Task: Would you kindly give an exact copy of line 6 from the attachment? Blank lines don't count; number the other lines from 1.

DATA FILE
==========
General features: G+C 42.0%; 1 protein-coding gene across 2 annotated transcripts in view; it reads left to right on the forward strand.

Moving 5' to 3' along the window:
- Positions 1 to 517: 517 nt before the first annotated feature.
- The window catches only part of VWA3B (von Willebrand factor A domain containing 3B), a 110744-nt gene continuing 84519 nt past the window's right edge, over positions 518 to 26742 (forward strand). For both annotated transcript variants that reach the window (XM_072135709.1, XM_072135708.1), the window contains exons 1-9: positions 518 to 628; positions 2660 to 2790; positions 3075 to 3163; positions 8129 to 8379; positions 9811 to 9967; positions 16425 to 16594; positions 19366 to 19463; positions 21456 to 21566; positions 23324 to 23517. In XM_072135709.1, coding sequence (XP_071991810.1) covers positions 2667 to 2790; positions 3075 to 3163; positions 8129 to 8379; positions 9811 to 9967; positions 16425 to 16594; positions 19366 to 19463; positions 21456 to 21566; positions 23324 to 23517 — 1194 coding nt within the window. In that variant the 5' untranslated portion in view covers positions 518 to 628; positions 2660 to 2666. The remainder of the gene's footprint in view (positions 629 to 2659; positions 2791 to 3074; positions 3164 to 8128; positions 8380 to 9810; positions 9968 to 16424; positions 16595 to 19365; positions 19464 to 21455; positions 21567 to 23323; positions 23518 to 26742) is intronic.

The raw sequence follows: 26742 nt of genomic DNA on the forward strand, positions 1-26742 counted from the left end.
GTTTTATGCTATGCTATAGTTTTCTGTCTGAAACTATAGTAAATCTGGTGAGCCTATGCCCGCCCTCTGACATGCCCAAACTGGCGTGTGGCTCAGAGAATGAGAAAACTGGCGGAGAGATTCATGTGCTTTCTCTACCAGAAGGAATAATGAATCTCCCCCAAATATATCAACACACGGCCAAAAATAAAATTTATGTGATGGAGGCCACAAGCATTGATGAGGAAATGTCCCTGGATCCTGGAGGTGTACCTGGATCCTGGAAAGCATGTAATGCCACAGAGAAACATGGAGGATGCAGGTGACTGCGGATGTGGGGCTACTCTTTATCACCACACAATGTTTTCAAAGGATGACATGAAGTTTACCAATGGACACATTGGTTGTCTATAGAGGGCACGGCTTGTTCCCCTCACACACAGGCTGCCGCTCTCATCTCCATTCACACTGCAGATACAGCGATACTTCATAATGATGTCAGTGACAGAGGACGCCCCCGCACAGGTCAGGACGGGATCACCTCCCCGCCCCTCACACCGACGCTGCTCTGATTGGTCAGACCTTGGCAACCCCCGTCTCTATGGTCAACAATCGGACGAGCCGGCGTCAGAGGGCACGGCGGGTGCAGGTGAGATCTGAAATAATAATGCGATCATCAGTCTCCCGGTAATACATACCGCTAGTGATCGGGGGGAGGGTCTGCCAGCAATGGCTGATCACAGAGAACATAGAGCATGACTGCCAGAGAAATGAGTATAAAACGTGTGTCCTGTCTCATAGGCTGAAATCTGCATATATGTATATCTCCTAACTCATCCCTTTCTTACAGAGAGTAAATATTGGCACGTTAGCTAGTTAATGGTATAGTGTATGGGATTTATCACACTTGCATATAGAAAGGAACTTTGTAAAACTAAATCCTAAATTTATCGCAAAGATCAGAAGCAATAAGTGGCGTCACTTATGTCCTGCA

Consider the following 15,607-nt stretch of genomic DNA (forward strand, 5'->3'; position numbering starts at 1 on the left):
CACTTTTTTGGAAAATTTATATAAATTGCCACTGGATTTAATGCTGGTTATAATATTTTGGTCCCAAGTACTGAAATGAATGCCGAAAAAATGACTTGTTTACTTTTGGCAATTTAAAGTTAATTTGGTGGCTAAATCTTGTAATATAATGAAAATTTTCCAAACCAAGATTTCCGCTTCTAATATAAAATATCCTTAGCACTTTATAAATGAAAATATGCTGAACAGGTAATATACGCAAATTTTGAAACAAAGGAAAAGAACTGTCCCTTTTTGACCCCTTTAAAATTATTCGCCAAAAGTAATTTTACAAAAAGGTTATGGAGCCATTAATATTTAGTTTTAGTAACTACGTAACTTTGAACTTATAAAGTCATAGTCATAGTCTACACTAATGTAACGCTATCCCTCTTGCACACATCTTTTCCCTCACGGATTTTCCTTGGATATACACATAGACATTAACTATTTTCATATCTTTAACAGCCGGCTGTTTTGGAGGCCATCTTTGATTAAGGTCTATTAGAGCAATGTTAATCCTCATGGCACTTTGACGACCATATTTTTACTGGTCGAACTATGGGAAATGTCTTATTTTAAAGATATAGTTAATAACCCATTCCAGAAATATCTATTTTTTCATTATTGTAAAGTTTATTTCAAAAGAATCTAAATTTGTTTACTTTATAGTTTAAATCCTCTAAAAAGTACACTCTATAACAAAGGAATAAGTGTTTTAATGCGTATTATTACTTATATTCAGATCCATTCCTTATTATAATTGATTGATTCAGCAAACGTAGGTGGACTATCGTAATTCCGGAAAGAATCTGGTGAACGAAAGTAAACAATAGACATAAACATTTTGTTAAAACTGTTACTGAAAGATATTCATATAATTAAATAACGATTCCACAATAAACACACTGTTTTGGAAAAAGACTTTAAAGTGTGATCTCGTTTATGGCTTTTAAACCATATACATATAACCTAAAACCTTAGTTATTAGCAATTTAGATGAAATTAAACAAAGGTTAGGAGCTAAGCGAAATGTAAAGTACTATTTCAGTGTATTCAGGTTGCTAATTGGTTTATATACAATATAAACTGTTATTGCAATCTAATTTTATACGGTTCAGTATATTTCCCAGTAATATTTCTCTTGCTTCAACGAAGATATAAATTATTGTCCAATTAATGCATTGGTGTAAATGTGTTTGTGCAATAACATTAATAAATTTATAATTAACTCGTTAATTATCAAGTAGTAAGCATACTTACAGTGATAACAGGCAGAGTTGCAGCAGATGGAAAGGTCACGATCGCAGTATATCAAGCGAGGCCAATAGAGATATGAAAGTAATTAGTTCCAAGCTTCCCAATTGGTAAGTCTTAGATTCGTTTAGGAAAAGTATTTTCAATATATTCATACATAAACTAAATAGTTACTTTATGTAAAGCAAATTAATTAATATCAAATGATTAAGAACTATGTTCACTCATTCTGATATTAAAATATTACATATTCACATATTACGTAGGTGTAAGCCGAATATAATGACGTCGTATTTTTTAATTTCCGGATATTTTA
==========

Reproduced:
GTTTTATGCTATGCTATAGTTTTCTGTCTGAAACTATAGTAAATCTGGTGAGCCTATGCCCGCCCTCTGACATGCCCAAACTGGCGTGTGGCTCAGAGAATGAGAAAACTGGCGGAGAGATTCATGTGCTTTCTCTACCAGAAGGAATAATGAATCTCCCCCAAATATATCAACACACGGCCAAAAATAAAATTTATGTGATGGAGGCCACAAGCATTGATGAGGAAATGTCCCTGGATCCTGGAGGTGTACCTGGATCCTGGAAAGCATGTAATGCCACAGAGAAACATGGAGGATGCAGGTGACTGCGGATGTGGGGCTACTCTTTATCACCACACAATGTTTTCAAAGGATGACATGAAGTTTACCAATGGACACATTGGTTGTCTATAGAGGGCACGGCTTGTTCCCCTCACACACAGGCTGCCGCTCTCATCTCCATTCACACTGCAGATACAGCGATACTTCATAATGATGTCAGTGACAGAGGACGCCCCCGCACAGGTCAGGACGGGATCACCTCCCCGCCCCTCACACCGACGCTGCTCTGATTGGTCAGACCTTGGCAACCCCCGTCTCTATGGTCAACAATCGGACGAGCCGGCGTCAGAGGGCACGGCGGGTGCAGGTGAGATCTGAAATAATAATGCGATCATCAGTCTCCCGGTAATACATACCGCTAGTGATCGGGGGGAGGGTCTGCCAGCAATGGCTGATCACAGAGAACATAGAGCATGACTGCCAGAGAAATGAGTATAAAACGTGTGTCCTGTCTCATAGGCTGAAATCTGCATATATGTATATCTCCTAACTCATCCCTTTCTTACAGAGAGTAAATATTGGCACGTTAGCTAGTTAATGGTATAGTGTATGGGATTTATCACACTTGCATATAGAAAGGAACTTTGTAAAACTAAATCCTAAATTTATCGCAAAGATCAGAAGCAATAAGTGGCGTCACTTATGTCCTGCA